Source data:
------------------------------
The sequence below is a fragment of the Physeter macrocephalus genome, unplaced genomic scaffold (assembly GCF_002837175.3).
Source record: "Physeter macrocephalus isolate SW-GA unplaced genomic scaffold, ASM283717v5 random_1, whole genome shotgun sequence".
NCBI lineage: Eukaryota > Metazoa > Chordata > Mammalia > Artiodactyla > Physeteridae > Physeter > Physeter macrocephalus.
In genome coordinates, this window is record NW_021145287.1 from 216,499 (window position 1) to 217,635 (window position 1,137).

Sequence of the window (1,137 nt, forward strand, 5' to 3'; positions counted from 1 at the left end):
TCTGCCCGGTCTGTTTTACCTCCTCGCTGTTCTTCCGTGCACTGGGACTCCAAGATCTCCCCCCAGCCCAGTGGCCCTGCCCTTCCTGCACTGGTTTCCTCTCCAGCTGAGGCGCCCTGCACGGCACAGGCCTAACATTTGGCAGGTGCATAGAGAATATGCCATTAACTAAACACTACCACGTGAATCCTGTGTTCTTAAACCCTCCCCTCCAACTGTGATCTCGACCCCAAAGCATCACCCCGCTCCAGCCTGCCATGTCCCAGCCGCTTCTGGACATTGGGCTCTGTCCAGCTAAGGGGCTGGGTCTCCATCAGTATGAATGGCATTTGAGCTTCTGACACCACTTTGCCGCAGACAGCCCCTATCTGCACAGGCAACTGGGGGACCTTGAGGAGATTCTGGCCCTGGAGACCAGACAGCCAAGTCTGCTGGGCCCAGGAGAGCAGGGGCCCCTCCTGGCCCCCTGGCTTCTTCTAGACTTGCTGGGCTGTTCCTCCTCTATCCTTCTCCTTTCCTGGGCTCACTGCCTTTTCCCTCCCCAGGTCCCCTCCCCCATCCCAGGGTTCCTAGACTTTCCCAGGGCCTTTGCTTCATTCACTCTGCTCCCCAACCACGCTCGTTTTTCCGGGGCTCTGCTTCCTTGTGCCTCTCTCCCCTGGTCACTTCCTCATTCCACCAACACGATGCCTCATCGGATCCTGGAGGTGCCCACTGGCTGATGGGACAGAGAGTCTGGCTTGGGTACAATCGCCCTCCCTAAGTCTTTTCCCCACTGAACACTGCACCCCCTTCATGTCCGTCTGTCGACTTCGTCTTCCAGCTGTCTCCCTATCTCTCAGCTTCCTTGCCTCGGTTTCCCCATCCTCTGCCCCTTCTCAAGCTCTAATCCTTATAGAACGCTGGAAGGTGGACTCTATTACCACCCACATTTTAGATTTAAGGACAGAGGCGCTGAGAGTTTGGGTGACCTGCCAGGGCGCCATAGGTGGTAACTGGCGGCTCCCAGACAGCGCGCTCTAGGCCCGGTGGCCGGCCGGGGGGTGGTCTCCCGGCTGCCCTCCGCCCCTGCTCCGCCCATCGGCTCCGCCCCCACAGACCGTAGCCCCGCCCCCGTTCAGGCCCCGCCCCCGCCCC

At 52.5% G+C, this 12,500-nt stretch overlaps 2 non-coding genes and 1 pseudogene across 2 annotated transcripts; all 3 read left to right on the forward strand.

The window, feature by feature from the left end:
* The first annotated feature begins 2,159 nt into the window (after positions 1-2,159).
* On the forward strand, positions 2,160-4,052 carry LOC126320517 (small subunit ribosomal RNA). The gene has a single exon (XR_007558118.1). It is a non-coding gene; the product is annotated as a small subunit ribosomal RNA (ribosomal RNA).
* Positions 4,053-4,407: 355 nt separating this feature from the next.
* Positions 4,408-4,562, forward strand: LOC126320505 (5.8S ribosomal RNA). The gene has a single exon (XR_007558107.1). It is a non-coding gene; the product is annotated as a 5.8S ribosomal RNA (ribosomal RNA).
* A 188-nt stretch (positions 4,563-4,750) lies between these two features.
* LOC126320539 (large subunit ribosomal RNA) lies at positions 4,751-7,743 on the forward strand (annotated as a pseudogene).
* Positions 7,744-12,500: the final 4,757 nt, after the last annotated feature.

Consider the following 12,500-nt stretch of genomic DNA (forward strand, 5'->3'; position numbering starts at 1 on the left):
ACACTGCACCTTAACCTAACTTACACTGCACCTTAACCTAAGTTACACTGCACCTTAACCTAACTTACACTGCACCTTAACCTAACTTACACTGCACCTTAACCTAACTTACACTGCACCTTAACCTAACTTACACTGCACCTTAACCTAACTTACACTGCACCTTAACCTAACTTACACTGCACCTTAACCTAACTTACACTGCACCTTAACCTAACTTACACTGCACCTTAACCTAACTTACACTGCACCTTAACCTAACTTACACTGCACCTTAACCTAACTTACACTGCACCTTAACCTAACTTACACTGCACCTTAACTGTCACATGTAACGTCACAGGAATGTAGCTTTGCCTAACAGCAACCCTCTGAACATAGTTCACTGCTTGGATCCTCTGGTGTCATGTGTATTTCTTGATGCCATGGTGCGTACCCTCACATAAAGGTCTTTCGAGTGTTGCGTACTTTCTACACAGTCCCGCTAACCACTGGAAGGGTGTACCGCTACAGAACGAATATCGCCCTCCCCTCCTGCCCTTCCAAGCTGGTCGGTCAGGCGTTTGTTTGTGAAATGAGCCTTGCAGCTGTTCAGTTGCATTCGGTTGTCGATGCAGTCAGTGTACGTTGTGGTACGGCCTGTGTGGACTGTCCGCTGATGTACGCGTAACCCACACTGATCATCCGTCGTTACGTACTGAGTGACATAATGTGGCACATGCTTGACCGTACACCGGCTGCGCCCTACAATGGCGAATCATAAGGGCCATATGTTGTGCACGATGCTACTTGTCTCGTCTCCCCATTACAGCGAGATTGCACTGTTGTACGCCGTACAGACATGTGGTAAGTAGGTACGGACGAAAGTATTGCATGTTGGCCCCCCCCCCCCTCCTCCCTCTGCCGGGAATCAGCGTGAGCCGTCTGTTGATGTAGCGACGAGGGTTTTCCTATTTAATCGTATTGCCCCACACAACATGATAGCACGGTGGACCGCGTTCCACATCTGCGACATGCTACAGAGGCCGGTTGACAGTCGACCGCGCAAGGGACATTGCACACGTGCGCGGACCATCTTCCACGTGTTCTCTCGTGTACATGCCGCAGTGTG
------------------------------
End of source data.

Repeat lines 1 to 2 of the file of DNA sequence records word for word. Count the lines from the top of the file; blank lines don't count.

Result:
The sequence below is a fragment of the Physeter macrocephalus genome, unplaced genomic scaffold (assembly GCF_002837175.3).
Source record: "Physeter macrocephalus isolate SW-GA unplaced genomic scaffold, ASM283717v5 random_1, whole genome shotgun sequence".